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AIMS: To compare the efficiency of various sampling methods for detection of Salmonella in turkey flocks. METHODS AND RESULTS: In a field study that compared various sampling methods one pair of boot swabs taken from the whole turkey house provided suitably sensitive results for fattening and rearing flocks and was no less sensitive than two pairs, each from half the house, tested as a pooled sample. The sensitivity was further enhanced by adding a dust sample. The dust sample appeared to be particularly useful in flocks with a low prevalence, especially in breeding flocks, and was more sensitive than a method which used five pairs of boot swabs per flock. Combined incubation of a boot swab and a dust sample showed no interference between the two sample types and a maximum sensitivity of detection. Litter samples and commercial sponge drag swabs provided a lower level of detection. CONCLUSIONS: A single pair of boot swabs taken from the whole house is recommended for routine sampling of commercial rearing or fattening flocks. An additional dust sample could be added to increase detection in flocks with a low prevalence or in breeding flocks, but adding an additional pair of boot swabs would not increase detection compared with a single pair. SIGNIFICANCE AND IMPACT OF THE STUDY: This study demonstrates that significant efficiencies can be made in sampling programmes for detection of Salmonella in turkey flocks without detracting from the sensitivity. Similar studies are recommended for other poultry sectors, particularly in chicken breeding flocks.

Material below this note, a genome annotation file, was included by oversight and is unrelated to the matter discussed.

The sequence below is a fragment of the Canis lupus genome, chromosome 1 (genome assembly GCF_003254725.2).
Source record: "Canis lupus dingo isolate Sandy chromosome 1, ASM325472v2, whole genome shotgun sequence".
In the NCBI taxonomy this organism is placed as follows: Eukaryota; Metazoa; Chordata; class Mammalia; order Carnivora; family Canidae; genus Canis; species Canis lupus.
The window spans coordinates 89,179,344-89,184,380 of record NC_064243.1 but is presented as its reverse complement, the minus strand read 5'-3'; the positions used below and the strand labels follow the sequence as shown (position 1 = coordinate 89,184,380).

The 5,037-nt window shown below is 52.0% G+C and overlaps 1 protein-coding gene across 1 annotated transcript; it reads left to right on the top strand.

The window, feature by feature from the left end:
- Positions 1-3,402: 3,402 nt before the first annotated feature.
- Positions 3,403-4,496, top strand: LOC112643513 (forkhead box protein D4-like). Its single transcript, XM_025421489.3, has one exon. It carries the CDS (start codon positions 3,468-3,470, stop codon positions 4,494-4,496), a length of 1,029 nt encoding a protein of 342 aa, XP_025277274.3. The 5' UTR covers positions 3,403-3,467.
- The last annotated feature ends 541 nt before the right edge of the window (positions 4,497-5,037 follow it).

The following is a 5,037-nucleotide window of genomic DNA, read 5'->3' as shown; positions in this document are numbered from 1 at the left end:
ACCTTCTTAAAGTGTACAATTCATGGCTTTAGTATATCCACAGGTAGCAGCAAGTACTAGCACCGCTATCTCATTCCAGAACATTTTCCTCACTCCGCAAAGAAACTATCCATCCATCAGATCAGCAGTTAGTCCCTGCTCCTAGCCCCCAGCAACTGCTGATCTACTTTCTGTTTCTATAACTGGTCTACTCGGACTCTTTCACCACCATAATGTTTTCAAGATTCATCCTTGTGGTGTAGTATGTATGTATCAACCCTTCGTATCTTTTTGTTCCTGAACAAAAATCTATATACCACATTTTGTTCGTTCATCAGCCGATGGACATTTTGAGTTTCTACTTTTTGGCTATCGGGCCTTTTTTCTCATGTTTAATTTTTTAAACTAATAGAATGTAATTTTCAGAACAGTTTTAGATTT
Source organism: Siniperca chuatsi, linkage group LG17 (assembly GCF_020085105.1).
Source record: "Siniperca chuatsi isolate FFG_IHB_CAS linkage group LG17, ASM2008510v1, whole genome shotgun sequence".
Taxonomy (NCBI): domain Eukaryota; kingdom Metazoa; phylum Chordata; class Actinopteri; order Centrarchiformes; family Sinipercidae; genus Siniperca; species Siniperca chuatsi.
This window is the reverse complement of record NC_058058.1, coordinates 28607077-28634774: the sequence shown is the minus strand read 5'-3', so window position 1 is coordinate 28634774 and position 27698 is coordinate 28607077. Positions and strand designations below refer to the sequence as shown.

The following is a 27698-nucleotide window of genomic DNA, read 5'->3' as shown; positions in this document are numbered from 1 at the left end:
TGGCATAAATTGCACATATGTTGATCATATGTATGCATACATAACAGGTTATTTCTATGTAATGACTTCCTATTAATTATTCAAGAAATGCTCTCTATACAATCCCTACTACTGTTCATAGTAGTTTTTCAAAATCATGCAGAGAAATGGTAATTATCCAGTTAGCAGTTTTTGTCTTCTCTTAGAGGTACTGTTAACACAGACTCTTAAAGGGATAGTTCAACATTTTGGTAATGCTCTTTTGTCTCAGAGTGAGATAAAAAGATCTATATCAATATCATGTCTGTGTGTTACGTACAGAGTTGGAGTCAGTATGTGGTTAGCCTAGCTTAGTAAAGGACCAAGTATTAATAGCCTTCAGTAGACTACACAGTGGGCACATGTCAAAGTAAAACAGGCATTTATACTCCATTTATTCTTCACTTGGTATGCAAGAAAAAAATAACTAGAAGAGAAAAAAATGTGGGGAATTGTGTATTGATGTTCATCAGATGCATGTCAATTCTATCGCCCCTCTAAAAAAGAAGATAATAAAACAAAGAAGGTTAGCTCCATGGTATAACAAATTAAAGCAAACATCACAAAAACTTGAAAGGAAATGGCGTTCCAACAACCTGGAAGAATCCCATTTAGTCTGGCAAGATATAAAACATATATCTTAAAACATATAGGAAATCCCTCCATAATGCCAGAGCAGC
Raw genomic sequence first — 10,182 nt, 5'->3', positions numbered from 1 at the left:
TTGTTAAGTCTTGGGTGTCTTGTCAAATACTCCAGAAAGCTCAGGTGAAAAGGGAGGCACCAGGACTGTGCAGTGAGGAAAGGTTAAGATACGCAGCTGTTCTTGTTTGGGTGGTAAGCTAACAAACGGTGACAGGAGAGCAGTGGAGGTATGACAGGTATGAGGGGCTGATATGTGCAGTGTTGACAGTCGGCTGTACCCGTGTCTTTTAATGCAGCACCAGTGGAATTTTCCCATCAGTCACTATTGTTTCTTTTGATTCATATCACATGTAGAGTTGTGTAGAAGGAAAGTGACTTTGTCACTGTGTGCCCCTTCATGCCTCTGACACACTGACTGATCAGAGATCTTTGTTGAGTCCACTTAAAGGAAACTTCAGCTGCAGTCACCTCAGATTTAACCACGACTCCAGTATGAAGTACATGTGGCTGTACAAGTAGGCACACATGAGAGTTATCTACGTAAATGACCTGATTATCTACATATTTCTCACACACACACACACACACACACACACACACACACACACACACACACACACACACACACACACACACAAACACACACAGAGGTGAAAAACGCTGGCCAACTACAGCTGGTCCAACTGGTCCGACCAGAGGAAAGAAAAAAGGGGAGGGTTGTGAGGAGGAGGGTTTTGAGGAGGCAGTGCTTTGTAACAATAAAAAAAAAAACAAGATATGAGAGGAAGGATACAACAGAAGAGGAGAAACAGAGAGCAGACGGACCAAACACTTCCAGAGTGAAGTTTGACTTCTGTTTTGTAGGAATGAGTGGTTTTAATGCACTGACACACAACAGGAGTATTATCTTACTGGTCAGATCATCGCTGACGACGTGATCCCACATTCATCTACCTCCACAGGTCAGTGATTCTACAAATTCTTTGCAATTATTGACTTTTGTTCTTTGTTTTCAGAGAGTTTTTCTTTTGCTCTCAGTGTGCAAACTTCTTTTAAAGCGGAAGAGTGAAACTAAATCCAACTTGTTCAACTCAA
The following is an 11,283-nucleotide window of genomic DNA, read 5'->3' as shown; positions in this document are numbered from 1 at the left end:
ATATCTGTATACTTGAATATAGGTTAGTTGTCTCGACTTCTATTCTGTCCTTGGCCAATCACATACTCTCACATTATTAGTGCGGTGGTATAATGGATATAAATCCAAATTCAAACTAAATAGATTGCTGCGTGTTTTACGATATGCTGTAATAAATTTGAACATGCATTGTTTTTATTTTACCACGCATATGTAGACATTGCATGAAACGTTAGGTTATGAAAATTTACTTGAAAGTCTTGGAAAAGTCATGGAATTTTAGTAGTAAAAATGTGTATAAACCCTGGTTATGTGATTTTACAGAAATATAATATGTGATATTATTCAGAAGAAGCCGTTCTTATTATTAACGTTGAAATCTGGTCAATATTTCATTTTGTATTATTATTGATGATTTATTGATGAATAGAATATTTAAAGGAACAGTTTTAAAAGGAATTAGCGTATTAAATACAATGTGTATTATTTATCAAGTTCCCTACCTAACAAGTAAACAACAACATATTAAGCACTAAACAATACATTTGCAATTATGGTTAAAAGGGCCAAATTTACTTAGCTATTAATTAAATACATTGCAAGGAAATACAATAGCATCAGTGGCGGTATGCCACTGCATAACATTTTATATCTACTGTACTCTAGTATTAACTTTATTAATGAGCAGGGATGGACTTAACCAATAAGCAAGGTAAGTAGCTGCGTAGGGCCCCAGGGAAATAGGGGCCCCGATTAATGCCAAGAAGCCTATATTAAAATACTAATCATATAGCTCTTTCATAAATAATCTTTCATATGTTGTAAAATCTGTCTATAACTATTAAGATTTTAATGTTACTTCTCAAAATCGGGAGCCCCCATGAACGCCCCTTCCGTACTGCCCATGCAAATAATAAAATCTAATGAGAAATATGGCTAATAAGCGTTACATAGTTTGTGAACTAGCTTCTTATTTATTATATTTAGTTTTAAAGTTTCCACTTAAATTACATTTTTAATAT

Original publication




Journal article


J Appl Microbiol

Publication Date





635 - 645


Animals, Dust, Environmental Monitoring, Housing, Animal, Poultry Diseases, Salmonella, Salmonella Infections, Animal, Sensitivity and Specificity, Turkeys